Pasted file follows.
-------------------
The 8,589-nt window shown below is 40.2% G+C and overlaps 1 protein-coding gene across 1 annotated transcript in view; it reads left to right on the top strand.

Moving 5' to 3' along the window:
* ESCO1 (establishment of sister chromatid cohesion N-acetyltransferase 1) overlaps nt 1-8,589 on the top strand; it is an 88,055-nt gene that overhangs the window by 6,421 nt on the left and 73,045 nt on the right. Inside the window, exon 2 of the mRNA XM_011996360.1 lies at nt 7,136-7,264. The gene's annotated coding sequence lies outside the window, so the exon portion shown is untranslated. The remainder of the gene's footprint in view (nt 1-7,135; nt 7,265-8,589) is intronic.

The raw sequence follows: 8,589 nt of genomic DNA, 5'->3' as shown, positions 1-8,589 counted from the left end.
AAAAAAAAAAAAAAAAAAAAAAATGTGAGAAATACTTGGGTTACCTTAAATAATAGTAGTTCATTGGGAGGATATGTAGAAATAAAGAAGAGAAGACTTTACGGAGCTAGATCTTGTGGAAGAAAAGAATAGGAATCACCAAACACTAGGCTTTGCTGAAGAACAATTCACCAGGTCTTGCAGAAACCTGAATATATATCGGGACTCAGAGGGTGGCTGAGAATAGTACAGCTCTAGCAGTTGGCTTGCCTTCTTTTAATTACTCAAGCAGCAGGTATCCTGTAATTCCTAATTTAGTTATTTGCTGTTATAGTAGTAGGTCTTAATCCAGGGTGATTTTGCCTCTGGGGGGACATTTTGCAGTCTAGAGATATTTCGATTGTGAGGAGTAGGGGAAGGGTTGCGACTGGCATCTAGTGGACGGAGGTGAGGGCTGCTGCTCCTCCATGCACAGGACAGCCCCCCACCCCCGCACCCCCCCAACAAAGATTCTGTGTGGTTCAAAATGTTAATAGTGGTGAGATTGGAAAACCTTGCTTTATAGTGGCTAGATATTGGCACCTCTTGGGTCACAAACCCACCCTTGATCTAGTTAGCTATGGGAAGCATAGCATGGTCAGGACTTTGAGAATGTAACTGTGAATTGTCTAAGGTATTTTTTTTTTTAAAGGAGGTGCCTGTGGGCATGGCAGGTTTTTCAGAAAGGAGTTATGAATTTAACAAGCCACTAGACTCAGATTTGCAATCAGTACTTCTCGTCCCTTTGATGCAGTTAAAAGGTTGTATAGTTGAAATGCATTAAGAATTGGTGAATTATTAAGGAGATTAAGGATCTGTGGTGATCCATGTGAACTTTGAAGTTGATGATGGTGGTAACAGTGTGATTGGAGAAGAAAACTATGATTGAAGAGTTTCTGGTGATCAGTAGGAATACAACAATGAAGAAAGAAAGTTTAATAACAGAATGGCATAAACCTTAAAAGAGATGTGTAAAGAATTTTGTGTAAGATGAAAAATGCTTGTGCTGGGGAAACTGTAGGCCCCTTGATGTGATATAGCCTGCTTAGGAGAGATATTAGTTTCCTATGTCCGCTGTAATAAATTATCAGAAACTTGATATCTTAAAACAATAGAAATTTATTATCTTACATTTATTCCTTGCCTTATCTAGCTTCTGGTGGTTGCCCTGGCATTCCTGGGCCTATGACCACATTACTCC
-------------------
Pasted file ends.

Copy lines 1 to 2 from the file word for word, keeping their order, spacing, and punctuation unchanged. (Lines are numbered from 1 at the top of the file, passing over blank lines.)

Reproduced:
The 8,589-nt window shown below is 40.2% G+C and overlaps 1 protein-coding gene across 1 annotated transcript in view; it reads left to right on the top strand.

Moving 5' to 3' along the window: